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ZTRAP

Forces an error with a specified error code.

Synopsis

ZTRAP:pc ztraparg

ZTRAP:pc $ZERROR
ZTRAP:pc $ZE

Arguments

Argument Description
pc Optional — A postconditional expression.
ztraparg Optional — An error code string. An error code string is specified as a string literal or an expression that evaluates to a string; only the first four characters of the string are used.
$ZERROR The special variable $ZERROR, which can be abbreviated $ZE.

Description

The ZTRAP command accepts both a command postconditional and argument indirection. ZTRAP has three forms:

  • Without an argument

  • With a string argument

  • With $ZERROR

ZTRAP without an argument forces an error with the error code <ZTRAP>.

ZTRAP ztraparg forces an error with the error code <Zxxxx>, where xxxx is the first four characters of the string specified by ztraparg. If you specify an expression, rather than a quoted string literal, the compiler evaluates the expression and uses the first four characters of the resulting string. When evaluating an expression, InterSystems IRIS strips the plus sign and leading and trailing zeros from numbers. All remaining characters of ztraparg are ignored.

ZTRAP $ZERROR does not force a new error. It stops execution at the current program stack level and pops stack levels until another error handler is found. Execution then continues in that error handler with the current error code.

Arguments

pc

An optional postconditional expression. InterSystems IRIS executes the command if the postconditional expression is true (evaluates to a nonzero numeric value). InterSystems IRIS does not execute the command if the postconditional expression is false (evaluates to zero). For further details, refer to Command Postconditional Expressions in Using ObjectScript.

ztraparg

A string literal or an expression that evaluates to a string. Any of the following values can be specified for ztraparg:

  • A quoted string of any length containing any characters. ZTRAP uses only the first four characters to generate an error code; if there are fewer than four characters, it uses the characters provided. Unlike system error codes, which are always uppercase, case is preserved. Thus:

      ZTRAP "FRED"  ; generates <ZFRED>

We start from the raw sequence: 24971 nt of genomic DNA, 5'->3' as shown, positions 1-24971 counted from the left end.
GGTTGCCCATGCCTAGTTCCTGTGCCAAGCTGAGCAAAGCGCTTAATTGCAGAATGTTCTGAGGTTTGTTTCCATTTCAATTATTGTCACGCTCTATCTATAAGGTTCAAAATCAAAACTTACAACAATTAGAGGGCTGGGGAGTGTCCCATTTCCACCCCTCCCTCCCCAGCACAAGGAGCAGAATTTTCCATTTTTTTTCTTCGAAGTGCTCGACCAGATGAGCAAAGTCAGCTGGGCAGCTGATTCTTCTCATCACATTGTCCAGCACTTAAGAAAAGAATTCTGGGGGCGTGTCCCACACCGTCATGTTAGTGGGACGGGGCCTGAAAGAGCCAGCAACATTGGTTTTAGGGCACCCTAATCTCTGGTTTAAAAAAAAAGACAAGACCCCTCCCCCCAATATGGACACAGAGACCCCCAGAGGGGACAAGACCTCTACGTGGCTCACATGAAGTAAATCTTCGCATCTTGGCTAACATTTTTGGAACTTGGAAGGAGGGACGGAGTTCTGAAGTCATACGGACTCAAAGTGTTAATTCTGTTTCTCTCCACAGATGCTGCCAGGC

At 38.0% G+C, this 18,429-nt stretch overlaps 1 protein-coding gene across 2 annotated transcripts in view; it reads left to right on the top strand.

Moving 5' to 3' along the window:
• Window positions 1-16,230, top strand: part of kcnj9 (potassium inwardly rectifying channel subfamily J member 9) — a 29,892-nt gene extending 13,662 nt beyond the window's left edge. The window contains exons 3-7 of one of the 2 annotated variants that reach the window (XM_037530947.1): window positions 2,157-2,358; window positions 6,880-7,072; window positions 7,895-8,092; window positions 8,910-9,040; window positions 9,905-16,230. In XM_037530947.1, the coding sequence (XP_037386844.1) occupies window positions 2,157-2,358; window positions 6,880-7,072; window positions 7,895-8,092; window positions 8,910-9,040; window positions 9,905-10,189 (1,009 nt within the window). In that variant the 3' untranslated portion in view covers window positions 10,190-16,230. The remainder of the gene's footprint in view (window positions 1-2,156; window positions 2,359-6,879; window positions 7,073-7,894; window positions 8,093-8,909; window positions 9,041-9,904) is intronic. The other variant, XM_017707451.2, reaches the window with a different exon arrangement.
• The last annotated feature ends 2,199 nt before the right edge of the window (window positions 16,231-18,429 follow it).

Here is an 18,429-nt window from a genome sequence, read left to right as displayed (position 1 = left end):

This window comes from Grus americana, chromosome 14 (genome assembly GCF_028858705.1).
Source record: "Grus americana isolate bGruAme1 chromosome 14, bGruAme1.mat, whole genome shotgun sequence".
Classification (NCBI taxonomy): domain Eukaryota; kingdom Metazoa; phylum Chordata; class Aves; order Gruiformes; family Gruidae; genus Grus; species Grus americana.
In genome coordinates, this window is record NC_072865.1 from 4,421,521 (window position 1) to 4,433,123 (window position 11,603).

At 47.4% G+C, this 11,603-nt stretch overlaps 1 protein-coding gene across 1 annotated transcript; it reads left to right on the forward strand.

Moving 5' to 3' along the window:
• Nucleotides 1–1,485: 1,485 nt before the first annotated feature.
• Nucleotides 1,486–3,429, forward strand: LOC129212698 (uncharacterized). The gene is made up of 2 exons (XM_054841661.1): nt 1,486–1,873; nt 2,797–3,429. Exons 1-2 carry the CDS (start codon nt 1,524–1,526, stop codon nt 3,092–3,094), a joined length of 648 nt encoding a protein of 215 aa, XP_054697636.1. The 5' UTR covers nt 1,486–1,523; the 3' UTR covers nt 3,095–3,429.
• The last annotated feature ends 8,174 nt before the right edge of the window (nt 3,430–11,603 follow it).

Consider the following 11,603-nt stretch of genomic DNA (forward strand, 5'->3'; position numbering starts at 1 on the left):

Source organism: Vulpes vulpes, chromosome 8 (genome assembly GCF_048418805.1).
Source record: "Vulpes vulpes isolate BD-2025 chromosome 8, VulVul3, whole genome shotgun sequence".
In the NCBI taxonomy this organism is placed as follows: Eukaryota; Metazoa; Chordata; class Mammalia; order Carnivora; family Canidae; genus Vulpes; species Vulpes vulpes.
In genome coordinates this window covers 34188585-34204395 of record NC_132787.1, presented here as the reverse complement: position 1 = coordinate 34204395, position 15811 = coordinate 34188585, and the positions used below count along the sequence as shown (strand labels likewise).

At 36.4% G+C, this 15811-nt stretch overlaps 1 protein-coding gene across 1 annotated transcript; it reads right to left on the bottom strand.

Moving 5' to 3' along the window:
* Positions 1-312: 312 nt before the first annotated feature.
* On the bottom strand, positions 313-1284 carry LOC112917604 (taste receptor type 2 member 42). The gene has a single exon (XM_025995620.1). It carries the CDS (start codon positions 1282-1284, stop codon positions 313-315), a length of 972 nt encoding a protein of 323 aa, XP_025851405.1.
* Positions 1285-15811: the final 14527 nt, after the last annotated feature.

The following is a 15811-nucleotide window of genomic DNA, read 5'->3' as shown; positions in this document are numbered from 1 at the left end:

ZTRAP "Fred"  ; generates <ZFred>
      ZTRAP "Freddy"  ; generates <ZFred>
      ZTRAP "foo"  ; generates <Zfoo>
      ZTRAP " foo"  ; generates <Z foo>
      ZTRAP "@#$%"  ; generates <Z@#$%>
      ZTRAP ""  ; generates <Z>
      ZTRAP """"  ; generates <Z">
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  • An expression that evaluates to a string.

      ZTRAP 1234  ; generates <Z1234>
      ZTRAP 2+2  ; generates <Z4>
      ZTRAP 10/3  ; generates <Z3.33>
      ZTRAP +0.700  ; generates <Z.7>
      ZTRAP $ZPI  ; generates <Z3.14>
      ZTRAP $CHAR(64)_$CHAR(37)  ; generates <Z@%>
      ZTRAP ""  ; generates <Z>
      ZTRAP """"  ; generates <Z">
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The ZTRAP command accepts argument indirection. For more information, refer to Indirection in Using ObjectScript.

Passing Control to an Error Handler with $ZERROR

When the ZTRAP argument is the special variable $ZERROR, special processing is performed which is useful in $ZTRAP error handlers. ZTRAP $ZERROR does not force a new error. It stops execution at the current program stack level and pops stack levels until another error handler is found. Execution then continues in that error handler with the current error code. This error handler may be located in a different namespace.

Examples

This example shows how you use the ZTRAP command with an expression to produce an error code:

   ; at this point the routine discovers an error ...
   ZTRAP "ER23"
   ...
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When the routine is run and it discovers the anticipated error condition, the output appears as follows:

<ZER23>label+offset^routine

This example shows how the use of a postconditional affects the ZTRAP command:

   ;
   ZTRAP:y<0 "yNEG"
   ;
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When the routine is run and y is negative, the output is:

<ZyNEG>label+offset^routine

This example shows how you use argument indirection in the ZTRAP command:

   ;
   SET ERPTR="ERMSG"
   SET ERMSG="WXYZ"
   ;
   ;
   ZTRAP @ERPTR
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The output is:

<ZWXYZ>label+offset^routine

The following example shows a ZTRAP command that invokes a $ZTRAP error trap handler defined at a previous context level.

Main
   NEW $ESTACK
   SET $ZTRAP="OnErr"
   WRITE !,"$ZTRAP set to: ",$ZTRAP
   WRITE !,"Main $ESTACK= ",$ESTACK   // 0
   WRITE !,"Main $ECODE= ",$ECODE," $ZERROR=",$ZERROR
   DO SubA
   WRITE !,"Returned from SubA"   // not executed
   WRITE !,"MainReturn $ECODE= ",$ECODE," $ZERROR=",$ZERROR
   QUIT
SubA
   WRITE !,"SubA $ESTACK= ",$ESTACK   // 1
   ZTRAP 
   WRITE !,"SubA $ECODE= ",$ECODE," $ZERROR=",$ZERROR
   QUIT
OnErr
   WRITE !,"OnErr $ESTACK= ",$ESTACK   // 0
   WRITE !,"OnErr $ECODE= ",$ECODE," $ZERROR=",$ZERROR
   QUIT
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See Also